BMW Motorcycles

BMW Roundel BMW, Bavarian Motor Works, formed in Germany in 1916 to build military aircraft engines for the war effort.  The familiar BMW blue and white roundel is popularly believed to represent a stylized propeller spinning against a blue sky.  Others say it was inspired by the blue and white checkered Bavarian flag.  BMW is one of the few motorcycle companies that expanded into the automobile business, Honda and Suzuki being two others.  BMW's motorcycle division is BMW Motorrad.

At the conclusion of the Great War, The Treaty of Versailles spelled out the terms of Imperial Germany's defeat.  Among other things, the victors changed the name to the Weimar Republic, they changed the flag from black, red and white to black, red and yellow and they prohibited production of war materiel. 

This meant that BMW could no longer manufacture aircraft engines so they turned to making engines for other motorcycle manufacturers.  In 1923, BMW introduced their own complete motorcycle, a shaft-drive horizontally-opposed twin not unlike the design produced to this day. 

Between hostilities, BMW applied their experience with supercharging aircraft engines to supercharging their racing motorcycles and dominated the sport until supercharging was prohibited.  BMW also did well in sidecar races winning the World Championship every year from 1954 through 1966 and many other times thereafter. 

In 1935, BMW introduced the first oil-damped telescopic front forks, a significant contribution to the industry and to riders everywhere.  1938 saw the addition of telescopic rear suspension after sorting out the shaft drive coupling.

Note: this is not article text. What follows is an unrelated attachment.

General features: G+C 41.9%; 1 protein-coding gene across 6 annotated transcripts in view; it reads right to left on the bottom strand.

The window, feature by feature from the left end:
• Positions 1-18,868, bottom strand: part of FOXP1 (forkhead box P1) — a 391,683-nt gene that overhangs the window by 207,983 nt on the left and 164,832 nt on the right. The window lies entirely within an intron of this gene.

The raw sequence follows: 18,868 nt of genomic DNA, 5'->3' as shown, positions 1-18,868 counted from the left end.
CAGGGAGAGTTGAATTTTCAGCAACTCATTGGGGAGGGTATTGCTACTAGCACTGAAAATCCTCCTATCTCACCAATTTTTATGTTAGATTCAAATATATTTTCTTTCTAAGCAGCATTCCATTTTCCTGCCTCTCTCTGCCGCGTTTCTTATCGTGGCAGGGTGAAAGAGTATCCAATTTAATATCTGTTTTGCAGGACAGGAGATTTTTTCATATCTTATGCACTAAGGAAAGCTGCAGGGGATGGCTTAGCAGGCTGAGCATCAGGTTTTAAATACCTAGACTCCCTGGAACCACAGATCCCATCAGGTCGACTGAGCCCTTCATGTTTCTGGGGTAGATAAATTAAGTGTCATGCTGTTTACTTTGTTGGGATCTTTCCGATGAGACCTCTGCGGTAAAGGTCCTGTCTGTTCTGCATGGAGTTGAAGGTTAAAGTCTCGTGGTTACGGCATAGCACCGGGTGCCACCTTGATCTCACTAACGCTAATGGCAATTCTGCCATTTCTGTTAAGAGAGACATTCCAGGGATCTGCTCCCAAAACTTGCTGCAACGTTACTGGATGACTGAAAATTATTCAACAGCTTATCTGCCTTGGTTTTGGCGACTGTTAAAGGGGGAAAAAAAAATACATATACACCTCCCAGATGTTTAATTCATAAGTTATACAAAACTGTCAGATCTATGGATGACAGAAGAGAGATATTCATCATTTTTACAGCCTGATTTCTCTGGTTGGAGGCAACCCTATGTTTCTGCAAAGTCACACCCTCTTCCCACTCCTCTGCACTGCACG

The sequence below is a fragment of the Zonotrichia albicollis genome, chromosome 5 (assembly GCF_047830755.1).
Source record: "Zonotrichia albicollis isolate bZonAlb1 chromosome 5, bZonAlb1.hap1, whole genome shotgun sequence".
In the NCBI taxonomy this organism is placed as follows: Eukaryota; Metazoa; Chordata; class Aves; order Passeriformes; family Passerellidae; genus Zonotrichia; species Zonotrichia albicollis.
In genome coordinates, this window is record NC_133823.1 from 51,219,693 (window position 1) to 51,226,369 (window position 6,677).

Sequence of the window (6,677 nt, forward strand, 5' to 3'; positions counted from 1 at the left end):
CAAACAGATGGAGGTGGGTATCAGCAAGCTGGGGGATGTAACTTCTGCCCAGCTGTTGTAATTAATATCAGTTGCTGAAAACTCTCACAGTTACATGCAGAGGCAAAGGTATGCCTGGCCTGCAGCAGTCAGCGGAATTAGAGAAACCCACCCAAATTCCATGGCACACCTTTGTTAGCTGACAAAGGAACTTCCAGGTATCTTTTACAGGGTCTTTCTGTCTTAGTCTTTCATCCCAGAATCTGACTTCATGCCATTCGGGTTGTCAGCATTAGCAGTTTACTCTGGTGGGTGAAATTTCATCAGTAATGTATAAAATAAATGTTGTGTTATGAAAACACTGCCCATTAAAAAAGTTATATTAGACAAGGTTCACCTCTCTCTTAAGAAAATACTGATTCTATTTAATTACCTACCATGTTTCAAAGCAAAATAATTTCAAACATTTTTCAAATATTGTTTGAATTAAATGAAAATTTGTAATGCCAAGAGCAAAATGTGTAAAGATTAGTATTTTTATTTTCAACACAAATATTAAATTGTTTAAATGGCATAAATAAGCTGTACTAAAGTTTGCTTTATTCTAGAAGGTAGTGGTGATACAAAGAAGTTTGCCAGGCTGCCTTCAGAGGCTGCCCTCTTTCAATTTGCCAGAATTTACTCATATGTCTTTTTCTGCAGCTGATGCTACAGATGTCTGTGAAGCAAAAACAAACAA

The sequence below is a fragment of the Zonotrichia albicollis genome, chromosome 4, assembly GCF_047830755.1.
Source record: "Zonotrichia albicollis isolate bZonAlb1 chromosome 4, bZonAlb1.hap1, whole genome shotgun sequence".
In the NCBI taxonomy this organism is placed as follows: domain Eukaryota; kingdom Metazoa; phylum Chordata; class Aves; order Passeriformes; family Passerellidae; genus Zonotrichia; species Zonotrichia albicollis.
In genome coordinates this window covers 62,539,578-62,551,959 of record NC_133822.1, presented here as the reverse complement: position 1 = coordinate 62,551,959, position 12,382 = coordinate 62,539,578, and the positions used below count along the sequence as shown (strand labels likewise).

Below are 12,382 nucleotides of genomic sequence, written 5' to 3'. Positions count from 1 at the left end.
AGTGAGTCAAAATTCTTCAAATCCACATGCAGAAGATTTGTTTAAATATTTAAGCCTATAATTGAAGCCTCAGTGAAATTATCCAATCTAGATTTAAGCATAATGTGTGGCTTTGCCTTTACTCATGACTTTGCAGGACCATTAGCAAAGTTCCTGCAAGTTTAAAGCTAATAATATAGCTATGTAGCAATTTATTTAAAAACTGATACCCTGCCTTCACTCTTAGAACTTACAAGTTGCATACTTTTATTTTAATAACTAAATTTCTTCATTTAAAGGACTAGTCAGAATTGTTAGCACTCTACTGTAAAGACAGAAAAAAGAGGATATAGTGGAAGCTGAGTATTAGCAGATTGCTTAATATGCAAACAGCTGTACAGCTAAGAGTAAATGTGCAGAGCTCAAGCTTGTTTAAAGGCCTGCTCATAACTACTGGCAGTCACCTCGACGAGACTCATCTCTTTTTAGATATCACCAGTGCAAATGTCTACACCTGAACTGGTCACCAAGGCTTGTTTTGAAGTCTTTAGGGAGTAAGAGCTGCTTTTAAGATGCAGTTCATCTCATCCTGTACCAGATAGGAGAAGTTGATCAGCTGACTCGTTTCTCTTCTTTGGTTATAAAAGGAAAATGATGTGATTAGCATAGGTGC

At the conclusion of WWII, BMW's Spandau facility in East Germany fell into the hands of the Russians.  Russia continues to make a 1930s BMW knockoff known as the Ural, which is now imported into the United States.  Sidecar models are also available.

In 1983, BMW launched the water-cooled K series with an inline-four cylinder engine lying on its side.  Affectionately nicknamed the Brick, a three-cylinder model came out in 1985.  BMW believed that the K would replace the venerable flat-twin R series, but BMW enthusiasts were not so ready for change.  At about the same time, adventure touring became the rage and the Paris-Dakar winning R80GS defined the sport, creating a new market and breathing new life into the company.

Though best known for their twins, between 1925 and 1967 BMW manufactured single-cylinder motorcycles of 250cc, 300cc, 400cc and 450cc.  In 1993, BMW again began offering a single in the form of the F650 Funduro, which was followed in 2001 by the F650GS and Dakar dual-sport bikes and the F650CS street model. 

In 2007, BMW added the G650 X-series.  The X is pronounced cross and the series includes the Xcountry, Xmoto and Xchallenge.  BMW Motorrad also began racing an F450GS enduro.  The new vertical-twin F800GS and F800R fill the gap between the 650s and the big R1200GS.

Mad Mac on his 2002 BMW F650GS The author is proud to own a 2002 BMW F650GS in yummi Mandarin Yellow sporting Givi sidecases and a Touratech low fender

After this picture was taken, the author replaced the Givi windshield with a Parabellum windshield and BMW handguards and bar end weights.  Purchased used with 4,000 miles on the odometer in May 2006, Mad Mac is looking forward to more adventures.

Motorcycling at its best.

Special information for BMW F650GS and
Yamaha V-Max motorcycle enthusiasts.

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